Cannabinoid receptor activation is involved in homeostatic regulation of the body. These receptors are activated by cannabinoids, that include the active constituents of Cannabis sativa, as well as endocannabinoids (eCBs). The eCBs are endogenously synthesized from the omega-6 and omega-3 polyunsaturated fatty acids (PUFAs). The consumption of omega-3 fatty acids shifts the balance towards a higher proportion of omega-3 eCBs, whose physiological functions warrants further investigation. Herein, we review the discovery of omega-3 fatty acid derived eCBs that are generated from long chain omega-3 PUFAs - docosahexaenoyl ethanolamide (DHA-EA or synaptamide), docosahexanoyl-glycerol (DHG), eicosapentaenoyl ethanolamide (EPA-EA) and eicosapentanoylglycerol (EPG). Furthermore, we outline the lesser known omega-3 eCB-like molecules that arise from the conjugation of omega-3 fatty acids with neurotransmitters serotonin and dopamine - DHA-serotonin (DHA-5HT), DHA-dopamine (DHA-DA), EPA-serotonin (EPA-5HT) and EPA-dopamine (EPA-DA). Additionally, we describe the role of omega-3 eCBs and their derivatives in different disease states, such as pain, inflammation and cancer. Moreover, we detail the formation and potential physiological roles of the oxidative metabolites that arise from the metabolism of omega-3 eCBs by eicosanoid synthesizing enzymes - cyclooxygenase (COX), lipoxygenase (LOX) and cytochrome P450 epoxygenase (CYP450). In summary, we outline the novel findings regarding a growing class of signaling molecules that can control the physiological and pathophysiological processes in the body.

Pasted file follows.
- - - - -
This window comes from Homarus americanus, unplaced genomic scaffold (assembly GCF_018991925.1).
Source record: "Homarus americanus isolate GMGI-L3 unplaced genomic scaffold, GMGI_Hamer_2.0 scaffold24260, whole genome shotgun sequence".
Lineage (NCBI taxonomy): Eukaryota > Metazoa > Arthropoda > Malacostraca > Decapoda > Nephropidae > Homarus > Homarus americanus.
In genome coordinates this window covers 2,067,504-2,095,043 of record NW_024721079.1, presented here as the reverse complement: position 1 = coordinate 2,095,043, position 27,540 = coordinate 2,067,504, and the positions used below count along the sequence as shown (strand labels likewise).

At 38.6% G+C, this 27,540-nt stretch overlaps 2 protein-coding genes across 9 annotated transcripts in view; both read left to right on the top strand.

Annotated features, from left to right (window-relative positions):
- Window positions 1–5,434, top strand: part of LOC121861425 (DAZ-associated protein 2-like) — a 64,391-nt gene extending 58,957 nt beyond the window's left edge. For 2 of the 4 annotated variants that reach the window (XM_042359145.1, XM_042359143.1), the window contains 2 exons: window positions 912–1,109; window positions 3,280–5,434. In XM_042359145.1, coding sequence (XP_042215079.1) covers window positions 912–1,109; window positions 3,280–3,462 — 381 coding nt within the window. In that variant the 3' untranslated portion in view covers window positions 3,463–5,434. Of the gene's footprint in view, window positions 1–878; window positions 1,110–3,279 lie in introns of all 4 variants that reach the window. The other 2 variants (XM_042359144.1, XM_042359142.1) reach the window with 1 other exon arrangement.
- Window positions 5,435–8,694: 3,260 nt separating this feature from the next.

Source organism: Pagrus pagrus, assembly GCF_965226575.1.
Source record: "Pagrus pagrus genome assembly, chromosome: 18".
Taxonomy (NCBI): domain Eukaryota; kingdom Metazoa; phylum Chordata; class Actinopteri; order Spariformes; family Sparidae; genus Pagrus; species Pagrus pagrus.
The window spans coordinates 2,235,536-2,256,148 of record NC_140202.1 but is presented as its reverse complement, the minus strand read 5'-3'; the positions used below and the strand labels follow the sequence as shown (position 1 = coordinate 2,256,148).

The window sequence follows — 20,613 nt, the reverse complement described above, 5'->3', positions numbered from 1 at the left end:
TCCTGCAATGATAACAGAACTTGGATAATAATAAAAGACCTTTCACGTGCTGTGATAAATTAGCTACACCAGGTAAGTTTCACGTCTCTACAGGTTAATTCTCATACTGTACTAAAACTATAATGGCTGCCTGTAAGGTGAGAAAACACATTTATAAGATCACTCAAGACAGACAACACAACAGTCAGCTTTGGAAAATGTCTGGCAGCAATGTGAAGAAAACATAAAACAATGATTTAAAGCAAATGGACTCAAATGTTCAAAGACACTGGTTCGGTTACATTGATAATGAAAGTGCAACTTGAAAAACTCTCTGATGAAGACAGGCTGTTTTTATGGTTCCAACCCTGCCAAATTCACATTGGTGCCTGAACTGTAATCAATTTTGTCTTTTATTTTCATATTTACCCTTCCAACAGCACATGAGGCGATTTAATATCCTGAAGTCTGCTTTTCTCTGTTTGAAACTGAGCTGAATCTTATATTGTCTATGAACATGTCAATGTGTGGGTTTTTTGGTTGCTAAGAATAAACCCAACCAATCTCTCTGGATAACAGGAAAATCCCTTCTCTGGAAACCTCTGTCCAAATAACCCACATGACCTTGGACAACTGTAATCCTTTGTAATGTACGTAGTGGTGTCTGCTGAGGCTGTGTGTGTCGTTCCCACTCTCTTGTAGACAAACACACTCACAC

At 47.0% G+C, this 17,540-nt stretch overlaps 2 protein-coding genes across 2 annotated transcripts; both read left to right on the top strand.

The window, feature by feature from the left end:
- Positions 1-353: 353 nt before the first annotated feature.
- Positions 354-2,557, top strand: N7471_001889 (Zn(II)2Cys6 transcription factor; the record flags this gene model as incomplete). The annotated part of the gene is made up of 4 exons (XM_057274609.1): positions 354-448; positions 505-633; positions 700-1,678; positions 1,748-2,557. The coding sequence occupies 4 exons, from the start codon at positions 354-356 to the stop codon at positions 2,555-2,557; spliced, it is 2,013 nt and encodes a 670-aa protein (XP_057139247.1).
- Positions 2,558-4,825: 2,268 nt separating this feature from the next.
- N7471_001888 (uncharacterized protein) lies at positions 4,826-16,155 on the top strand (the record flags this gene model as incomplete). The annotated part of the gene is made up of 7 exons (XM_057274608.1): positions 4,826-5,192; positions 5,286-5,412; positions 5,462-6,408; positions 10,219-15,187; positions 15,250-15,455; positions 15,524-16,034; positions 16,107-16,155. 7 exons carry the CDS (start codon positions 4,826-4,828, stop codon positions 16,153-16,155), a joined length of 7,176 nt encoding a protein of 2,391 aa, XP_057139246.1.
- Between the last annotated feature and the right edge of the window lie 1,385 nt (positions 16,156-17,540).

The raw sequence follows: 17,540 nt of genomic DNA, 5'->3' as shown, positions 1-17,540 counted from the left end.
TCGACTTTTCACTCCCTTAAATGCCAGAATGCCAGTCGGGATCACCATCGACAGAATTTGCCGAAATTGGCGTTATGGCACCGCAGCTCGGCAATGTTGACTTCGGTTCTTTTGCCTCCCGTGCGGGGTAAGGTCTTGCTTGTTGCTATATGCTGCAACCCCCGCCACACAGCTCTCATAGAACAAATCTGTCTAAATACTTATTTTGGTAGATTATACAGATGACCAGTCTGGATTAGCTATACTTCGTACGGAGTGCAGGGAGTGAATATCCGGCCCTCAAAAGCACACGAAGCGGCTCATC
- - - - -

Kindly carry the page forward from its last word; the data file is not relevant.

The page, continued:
Keywords: Cancer; Endocannabinoids; Inflammation; Metabolism; Omega-3 fatty acids.
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